Old 25 April 2013, 03:20 AM
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Quote:
Originally Posted by Sue View Post
I'd have believed one encounter, I'm not buying three of them.
per the comment section if the first guy entered a flag in her file, for whatever reason, the other agents would be required to follow up on it. So if he flagged her as a suspected prostitute they would probable followup on that.
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  #11  
Old 25 April 2013, 03:39 AM
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Oh no doubt her tale of border woe could be true but all I could think of while reading it was the Gilbert & Sullivan quote:
Quote:
Merely corroborative detail, intended to give artistic verisimilitude to an otherwise bald and unconvincing narrative.
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  #12  
Old 25 April 2013, 04:08 AM
zerocool zerocool is offline
 
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Quote:
Originally Posted by snopes View Post
Adultery is a crime in some states and not in others, so it's not something one could be denied entry for in anticipation of committing it.
Immigration attorneys have advised me that ultimately the decision to allow entry is up to the DHS (formerly INS) agent at the point of entry - that even with a valid visa, it is possible for them to reduce the length of stay or deny entry completely, when they are not convinced a visa requirement will be met. The CBP website says the same thing

"in both of these cases, it is up to the visitor to be able to convince a CBP Officer of their intention to abide by the terms of their visa." "Please be aware, entering the United States is a privilege, not a right. It is not our intent to inconvenience law abiding visitors to our country, but our overriding responsibility is to enforce U.S. immigration law and to keep our country safe from those who would do us harm."

They do provide a means of contact if you beleive you have been wrongfully denied entry, but that is an after-the-fact form of redress - it is possible for a CBP agent to deny entry if they only suspect, not prove, you will not abide by a visa requirement.
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  #13  
Old 25 April 2013, 07:39 AM
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Sue, could you give some example of why you found it unconvincing?
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  #14  
Old 25 April 2013, 08:07 AM
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Just for the record, not all deportable offenses are crimes.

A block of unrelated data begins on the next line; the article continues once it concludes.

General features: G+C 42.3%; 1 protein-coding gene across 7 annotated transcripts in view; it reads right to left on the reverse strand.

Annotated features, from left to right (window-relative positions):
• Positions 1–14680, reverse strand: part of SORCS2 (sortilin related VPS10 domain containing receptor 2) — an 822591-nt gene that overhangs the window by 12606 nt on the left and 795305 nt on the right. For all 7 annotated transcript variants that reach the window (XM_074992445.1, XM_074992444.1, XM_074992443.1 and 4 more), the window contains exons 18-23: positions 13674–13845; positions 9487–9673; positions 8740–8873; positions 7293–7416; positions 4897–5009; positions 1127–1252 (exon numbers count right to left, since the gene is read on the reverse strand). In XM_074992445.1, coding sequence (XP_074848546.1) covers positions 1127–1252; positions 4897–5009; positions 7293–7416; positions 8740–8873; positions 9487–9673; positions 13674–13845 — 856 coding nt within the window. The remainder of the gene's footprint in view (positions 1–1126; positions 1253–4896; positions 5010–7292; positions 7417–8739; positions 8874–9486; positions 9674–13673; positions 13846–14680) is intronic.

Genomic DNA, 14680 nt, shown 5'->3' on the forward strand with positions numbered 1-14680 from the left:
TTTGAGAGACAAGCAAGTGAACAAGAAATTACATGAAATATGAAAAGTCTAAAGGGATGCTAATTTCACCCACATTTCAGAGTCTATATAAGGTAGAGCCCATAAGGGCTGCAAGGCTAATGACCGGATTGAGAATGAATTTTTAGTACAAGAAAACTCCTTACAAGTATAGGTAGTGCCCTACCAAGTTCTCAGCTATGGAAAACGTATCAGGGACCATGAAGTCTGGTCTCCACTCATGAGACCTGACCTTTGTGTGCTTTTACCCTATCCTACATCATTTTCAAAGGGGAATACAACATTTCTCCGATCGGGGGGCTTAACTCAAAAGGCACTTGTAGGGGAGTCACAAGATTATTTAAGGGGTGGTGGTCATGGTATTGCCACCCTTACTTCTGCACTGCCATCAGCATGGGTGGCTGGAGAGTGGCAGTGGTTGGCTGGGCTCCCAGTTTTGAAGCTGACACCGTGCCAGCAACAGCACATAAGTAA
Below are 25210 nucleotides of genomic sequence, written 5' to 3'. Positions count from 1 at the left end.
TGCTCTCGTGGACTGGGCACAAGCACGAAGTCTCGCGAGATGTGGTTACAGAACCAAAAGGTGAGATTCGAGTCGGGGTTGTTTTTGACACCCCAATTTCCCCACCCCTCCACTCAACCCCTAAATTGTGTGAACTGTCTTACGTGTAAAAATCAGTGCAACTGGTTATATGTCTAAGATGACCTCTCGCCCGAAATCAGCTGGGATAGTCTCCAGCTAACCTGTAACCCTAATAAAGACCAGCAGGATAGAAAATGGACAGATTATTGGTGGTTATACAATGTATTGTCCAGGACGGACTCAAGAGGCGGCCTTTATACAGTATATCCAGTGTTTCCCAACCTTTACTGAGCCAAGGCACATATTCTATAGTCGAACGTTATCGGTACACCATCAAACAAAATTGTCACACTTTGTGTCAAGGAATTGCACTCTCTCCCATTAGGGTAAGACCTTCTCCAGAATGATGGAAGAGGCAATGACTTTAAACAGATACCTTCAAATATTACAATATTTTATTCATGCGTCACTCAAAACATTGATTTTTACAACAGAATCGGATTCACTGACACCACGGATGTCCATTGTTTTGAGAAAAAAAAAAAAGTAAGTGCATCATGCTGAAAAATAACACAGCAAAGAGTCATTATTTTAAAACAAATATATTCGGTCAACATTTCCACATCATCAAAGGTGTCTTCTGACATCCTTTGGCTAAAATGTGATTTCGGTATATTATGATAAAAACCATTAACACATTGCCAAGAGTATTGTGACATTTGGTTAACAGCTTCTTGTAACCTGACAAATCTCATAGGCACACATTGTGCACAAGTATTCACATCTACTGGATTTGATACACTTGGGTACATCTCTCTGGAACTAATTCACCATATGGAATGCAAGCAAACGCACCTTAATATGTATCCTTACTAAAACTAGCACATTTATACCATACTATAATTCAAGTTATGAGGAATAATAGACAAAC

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  #15  
Old 25 April 2013, 12:56 PM
zerocool zerocool is offline
 
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Not all deportable offenses are crimes, and not all reasons to deny entry to someone are crimes either - again from the CBP website:

Quote:
There are many reasons for a person to be denied entry into the U.S. The most obvious reasons for denied entry include if a person ... is suspected of being an intended immigrant (i.e. planning on staying in the U.S. past the terms of their admission), having overstayed a previous visit to the U.S., or if the visitor is suspected of having an infectious disease. In addition, tourist visitors to the U.S. are expected to have sufficient funds to support themselves while here.
Being poor, diseased, or suspected of wanting to move to the US aren't illegal, but they are reasons to deny entry.
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  #16  
Old 25 April 2013, 02:24 PM
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So if the stories are true, then they are moralizing a-holes with legal authority to back up their a-holing.
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  #17  
Old 25 April 2013, 02:29 PM
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Quote:
Originally Posted by zerocool View Post
Being poor, diseased, or suspected of wanting to move to the US aren't illegal, but they are reasons to deny entry.
So don't give us your poor, your wretched refuse, or your homeless anymore, but being tempest-tost or part of a huddled mass yearning to be free is still cool, though?

I vaguely remember all the hoops my father had to jump through to get into the US when we moved here (he was the only one in the family who wasn't a US citizen), but it wasn't nearly as invasive as it seems the OP's experiences were just to travel through the US (different times, I suppose).
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  #18  
Old 25 April 2013, 02:31 PM
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I don't think "wretched refuse" ever included people with diseases. I think health screenings were part of the routine at Ellis Island.
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  #19  
Old 25 April 2013, 03:16 PM
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They were. But many of those with infections, but curable (or go-awayable) illnesses were put in hospitals on Ellis Island until they recovered. So it was more of a quarantine than an outright rejection. IMS, only those with incurable diseases or defects were completely turned away.
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  #20  
Old 25 April 2013, 03:25 PM
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And in the case of the OP we are talking about visiting the country, not immigrating.